Banks Barely Keeping Up with Staff Shortages In a Covid World

When more than four million Americans quit their jobs, it caused ripple effects all through the labor market. Banks and credit unions of all sizes have felt the impact, but there are solutions that help attract talent and hold onto current employees.

The summer of 2021 rang in some poignant themes for people everywhere: freedom, mask-less fun and a greater trust in society again. But this understandable return to normalcy also brought unexpected results — all summer people have been quitting their jobs to enjoy the freedom as they continued to receive unemployment support introduced during Covid-19.

This made it difficult for all employers across the United States — financial institutions included — who were already struggling to attract and keep employees. “Now Hiring” signs have flooded small towns and big cities alike.

The data is stark: nearly four million people quit their jobs in June 2021, which brought the number of job openings in the United States to 10.1 million that month, according to the U.S. Bureau of Labor Statistics.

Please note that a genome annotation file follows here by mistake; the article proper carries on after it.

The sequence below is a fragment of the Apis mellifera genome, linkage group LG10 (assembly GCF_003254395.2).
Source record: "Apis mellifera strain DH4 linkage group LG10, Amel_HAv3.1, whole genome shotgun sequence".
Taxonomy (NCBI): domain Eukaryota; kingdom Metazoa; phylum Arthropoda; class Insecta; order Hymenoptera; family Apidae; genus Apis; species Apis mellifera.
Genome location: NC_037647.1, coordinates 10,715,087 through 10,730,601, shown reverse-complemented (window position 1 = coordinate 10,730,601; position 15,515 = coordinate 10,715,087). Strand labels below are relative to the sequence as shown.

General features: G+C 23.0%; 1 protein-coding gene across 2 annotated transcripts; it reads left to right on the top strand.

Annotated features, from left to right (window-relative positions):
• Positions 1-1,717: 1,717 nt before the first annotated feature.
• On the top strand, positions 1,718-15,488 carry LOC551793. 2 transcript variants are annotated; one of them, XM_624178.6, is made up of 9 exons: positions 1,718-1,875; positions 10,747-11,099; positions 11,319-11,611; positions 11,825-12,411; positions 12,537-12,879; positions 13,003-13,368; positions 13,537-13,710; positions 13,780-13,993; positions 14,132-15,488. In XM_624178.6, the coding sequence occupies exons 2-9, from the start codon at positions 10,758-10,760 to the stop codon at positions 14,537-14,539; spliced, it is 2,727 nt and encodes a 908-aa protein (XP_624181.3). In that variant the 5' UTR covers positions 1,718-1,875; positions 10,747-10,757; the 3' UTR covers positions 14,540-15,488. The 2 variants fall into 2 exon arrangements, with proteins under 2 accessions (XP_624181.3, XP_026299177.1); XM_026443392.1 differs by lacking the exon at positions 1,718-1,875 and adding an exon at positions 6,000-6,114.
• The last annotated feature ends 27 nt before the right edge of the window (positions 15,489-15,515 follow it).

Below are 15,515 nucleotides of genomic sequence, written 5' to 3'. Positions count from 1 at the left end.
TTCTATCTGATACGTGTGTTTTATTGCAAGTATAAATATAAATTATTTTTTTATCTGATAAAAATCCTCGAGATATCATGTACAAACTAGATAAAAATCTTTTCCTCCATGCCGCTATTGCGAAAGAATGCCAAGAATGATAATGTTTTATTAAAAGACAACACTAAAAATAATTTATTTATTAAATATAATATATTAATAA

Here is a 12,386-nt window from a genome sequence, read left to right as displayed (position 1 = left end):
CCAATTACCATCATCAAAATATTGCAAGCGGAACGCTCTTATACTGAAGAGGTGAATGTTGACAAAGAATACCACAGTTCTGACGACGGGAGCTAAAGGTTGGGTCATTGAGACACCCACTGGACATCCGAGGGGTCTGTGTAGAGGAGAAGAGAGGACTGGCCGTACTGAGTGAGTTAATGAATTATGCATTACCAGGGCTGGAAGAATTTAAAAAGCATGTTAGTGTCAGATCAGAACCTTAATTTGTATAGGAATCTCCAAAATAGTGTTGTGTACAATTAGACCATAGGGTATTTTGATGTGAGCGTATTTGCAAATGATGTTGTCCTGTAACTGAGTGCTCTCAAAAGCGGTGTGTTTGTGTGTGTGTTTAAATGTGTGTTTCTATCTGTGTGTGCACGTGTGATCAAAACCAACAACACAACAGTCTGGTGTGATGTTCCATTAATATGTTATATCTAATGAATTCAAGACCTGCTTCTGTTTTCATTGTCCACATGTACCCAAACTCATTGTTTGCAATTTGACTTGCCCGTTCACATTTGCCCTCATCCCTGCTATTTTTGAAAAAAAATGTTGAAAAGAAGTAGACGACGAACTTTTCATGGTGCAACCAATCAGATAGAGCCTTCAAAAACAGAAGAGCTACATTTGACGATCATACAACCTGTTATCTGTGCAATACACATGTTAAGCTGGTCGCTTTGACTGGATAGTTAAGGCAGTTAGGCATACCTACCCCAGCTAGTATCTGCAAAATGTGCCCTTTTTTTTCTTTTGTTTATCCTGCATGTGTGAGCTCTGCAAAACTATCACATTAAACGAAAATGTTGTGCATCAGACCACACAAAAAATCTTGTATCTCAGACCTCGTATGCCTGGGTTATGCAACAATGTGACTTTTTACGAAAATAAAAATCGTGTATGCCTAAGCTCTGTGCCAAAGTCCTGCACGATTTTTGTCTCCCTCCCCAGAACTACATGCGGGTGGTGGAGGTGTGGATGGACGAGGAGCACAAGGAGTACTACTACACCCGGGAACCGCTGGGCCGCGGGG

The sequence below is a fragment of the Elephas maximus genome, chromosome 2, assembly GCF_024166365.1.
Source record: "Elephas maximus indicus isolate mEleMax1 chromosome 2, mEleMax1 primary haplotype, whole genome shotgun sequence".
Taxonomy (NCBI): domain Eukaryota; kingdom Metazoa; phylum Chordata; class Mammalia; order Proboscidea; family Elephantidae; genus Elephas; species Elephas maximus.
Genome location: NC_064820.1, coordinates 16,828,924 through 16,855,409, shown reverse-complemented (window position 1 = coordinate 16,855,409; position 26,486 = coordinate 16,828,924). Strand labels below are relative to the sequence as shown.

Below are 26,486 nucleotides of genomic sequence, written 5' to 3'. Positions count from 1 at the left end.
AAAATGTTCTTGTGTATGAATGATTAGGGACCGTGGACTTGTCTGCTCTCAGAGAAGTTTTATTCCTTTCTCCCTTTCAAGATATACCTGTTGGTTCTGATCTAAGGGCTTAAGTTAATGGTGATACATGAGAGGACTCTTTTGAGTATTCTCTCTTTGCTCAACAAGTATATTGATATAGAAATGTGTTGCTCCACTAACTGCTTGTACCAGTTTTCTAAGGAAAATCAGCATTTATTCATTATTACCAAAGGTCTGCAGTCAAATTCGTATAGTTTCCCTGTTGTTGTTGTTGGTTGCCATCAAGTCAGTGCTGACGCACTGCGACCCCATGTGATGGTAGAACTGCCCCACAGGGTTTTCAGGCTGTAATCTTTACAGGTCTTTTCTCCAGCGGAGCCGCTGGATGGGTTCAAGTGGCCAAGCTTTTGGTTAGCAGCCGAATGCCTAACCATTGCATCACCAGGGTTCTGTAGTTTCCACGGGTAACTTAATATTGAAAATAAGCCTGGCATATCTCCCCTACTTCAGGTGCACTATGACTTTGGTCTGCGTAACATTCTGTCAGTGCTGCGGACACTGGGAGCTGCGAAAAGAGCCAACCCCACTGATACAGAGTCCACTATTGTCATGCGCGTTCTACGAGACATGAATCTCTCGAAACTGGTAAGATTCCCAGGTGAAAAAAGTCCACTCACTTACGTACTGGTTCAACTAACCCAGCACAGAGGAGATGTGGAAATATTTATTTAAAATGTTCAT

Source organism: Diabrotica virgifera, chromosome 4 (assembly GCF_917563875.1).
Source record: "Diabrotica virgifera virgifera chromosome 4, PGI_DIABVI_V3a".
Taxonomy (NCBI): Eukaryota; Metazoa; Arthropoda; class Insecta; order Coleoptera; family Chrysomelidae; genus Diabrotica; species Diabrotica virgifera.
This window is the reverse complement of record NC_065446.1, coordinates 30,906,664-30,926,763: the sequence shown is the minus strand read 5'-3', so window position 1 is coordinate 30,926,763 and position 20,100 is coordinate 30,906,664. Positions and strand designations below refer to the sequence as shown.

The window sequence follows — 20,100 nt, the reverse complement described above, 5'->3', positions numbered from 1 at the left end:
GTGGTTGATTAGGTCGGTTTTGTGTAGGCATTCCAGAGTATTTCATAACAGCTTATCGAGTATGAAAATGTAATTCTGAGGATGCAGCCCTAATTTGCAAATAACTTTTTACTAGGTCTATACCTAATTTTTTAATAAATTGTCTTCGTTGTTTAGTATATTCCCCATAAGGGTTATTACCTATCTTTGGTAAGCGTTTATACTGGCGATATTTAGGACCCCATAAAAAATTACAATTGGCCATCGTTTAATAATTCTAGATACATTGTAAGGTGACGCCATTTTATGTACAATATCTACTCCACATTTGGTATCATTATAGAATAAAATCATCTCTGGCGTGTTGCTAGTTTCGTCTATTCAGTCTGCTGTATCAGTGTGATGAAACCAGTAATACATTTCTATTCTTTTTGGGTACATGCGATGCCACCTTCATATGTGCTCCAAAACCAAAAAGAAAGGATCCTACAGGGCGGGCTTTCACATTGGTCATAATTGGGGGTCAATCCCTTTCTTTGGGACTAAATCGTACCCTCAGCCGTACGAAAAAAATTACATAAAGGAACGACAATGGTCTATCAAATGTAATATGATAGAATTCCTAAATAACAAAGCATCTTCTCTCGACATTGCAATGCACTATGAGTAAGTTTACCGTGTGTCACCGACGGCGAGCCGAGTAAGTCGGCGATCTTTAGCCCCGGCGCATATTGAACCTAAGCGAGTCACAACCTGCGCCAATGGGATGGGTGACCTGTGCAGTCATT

People have higher expectations from their job in the modern world than they used to. BankRate, in an August 2021 survey, found that more than one out of two Americans (55%) admit in the next year that they’re somewhat or very likely to look for a new job.

Others may not be seeking work immediately. There were 2.9 million fewer people in the labor force in August 2021 than before the pandemic hit in February 2020, as The Wall Street Journal reported.

The CEO of Citizens Financial, Bruce Van Saun, explained to Business Insider there are numerous factors, ranging from Covid-19 exposure to vaccine rollout to closure of schools and enhanced unemployment insurance, which are keeping people away from the traditional worklife.